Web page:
The Searchers (1956)
Director: John Ford
Westerns are not a genre I gravitate towards, and I must confess, this is only my second Ford film (The Grapes of Wrath is the other). His films are clearly not all held in such high esteem as The Searchers, but on the evidence of this one, I shall have to rectify my ignorance very quickly. The Searchers' standing as one of the greatest films of all time is well deserved. There are so many elements that make this wonderful, and they have been raved about by better critics and writers than me, that it is hard to write about the film at all.
Cinematography often gets mentioned as a side element to a film, with story and acting getting the main pludits (or bashing). Here, the cinematography grabbed me from the opening shot, one of the most famous in film history; the black screen that is suddenly split by the light emanating from an open door that leads onto the harshly beautiful Monument Valley. The camera tracks behind the silhouette of a woman who watches the approach of a man on horseback. In the first shot, Ford introduces the centrality of women to this Western film, arguably the most masculine of all the genres.
The purity of cinema continues with the suggestion of affection between Wayne's Ethan and his sister-in-law Martha. Their exchanges are filled with restrained longing on his side, and wistful love on hers. Ethan's feelings help fuel his pursuit of his lost niece, who Ethan treats as his favourite.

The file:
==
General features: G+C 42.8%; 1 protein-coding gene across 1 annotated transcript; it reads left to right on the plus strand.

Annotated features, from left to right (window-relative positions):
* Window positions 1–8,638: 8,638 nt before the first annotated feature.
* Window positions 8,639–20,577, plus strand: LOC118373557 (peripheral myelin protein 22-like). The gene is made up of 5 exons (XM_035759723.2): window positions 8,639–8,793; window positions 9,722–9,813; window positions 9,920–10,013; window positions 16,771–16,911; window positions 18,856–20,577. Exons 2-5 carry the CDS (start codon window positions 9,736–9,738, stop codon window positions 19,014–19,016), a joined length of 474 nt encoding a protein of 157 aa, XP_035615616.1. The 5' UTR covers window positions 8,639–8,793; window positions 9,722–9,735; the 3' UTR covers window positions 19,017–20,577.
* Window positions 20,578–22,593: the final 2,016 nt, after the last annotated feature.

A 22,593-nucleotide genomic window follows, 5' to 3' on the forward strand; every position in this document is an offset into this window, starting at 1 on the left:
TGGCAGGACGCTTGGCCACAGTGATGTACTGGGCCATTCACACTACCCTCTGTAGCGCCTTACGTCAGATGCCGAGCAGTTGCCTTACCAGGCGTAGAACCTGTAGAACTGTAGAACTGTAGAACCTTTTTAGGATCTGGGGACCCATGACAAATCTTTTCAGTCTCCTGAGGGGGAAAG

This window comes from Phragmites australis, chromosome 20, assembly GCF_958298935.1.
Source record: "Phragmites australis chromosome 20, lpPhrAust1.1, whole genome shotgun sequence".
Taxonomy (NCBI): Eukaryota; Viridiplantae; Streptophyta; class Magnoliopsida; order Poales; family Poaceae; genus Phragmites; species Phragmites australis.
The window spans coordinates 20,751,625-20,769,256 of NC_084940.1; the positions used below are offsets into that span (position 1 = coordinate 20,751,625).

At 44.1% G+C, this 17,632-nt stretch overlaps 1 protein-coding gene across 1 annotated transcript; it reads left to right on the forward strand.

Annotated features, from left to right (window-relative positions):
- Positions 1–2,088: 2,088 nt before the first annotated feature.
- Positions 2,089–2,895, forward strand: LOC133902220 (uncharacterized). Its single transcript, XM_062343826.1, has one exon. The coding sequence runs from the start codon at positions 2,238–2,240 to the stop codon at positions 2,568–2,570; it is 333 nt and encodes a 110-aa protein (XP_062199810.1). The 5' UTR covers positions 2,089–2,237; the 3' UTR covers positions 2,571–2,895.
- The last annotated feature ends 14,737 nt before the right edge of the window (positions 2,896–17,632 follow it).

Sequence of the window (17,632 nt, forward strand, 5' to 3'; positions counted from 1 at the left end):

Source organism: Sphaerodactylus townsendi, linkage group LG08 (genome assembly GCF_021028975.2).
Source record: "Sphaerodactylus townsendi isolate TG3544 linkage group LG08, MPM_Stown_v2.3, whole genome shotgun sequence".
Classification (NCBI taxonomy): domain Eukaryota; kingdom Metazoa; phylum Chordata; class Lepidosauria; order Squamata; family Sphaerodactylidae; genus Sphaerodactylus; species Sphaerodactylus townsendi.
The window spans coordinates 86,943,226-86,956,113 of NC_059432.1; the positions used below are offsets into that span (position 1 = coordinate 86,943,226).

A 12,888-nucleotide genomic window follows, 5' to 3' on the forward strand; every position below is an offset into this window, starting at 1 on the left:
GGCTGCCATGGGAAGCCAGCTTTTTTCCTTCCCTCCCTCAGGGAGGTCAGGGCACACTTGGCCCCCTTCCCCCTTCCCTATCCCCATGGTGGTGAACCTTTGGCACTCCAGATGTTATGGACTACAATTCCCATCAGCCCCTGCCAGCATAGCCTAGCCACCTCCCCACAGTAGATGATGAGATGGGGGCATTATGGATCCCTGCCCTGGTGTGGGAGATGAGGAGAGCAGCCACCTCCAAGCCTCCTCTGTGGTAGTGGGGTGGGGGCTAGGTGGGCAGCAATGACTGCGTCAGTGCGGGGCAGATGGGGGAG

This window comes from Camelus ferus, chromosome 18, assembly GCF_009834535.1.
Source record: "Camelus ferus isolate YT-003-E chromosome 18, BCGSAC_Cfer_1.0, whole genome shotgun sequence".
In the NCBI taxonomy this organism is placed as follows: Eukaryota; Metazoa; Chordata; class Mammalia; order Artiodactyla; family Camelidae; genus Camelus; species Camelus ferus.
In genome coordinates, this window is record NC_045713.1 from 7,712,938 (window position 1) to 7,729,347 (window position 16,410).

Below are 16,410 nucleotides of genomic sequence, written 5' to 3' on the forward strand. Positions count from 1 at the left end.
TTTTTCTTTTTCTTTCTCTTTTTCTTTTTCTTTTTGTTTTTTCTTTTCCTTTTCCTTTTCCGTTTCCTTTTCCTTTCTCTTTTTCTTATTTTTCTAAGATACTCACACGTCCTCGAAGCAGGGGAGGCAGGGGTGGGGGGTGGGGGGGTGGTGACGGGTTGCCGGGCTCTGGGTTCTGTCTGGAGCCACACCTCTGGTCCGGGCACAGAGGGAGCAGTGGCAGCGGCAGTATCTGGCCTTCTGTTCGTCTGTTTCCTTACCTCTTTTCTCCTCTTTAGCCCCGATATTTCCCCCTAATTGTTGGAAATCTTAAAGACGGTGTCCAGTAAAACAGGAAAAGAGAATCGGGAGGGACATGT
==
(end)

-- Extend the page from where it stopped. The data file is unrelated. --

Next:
I was surprsied by the number of suggestions of sexual violence in the film; we never see anything, but as is often the case, this makes it even more shocking. The audience is left to imagine the horror Ethan sees inside the chicken coop and the desert valley, or what Debbie has experienced as a captive.
Wayne's Ethan Edwards is a difficult character to like, but that is part of the genius of the film. We understand his anguish at what has happened to his family, but also find his violent, racist attitude hard to accept. The revelation of his true motives in his pursuit of Debbie is shocking.
A wonderful film that has one of the best bookending shots in cinema. Definitely one to watch again, and learn from Ford about how to capture light, colour and unspeakable feelings on camera.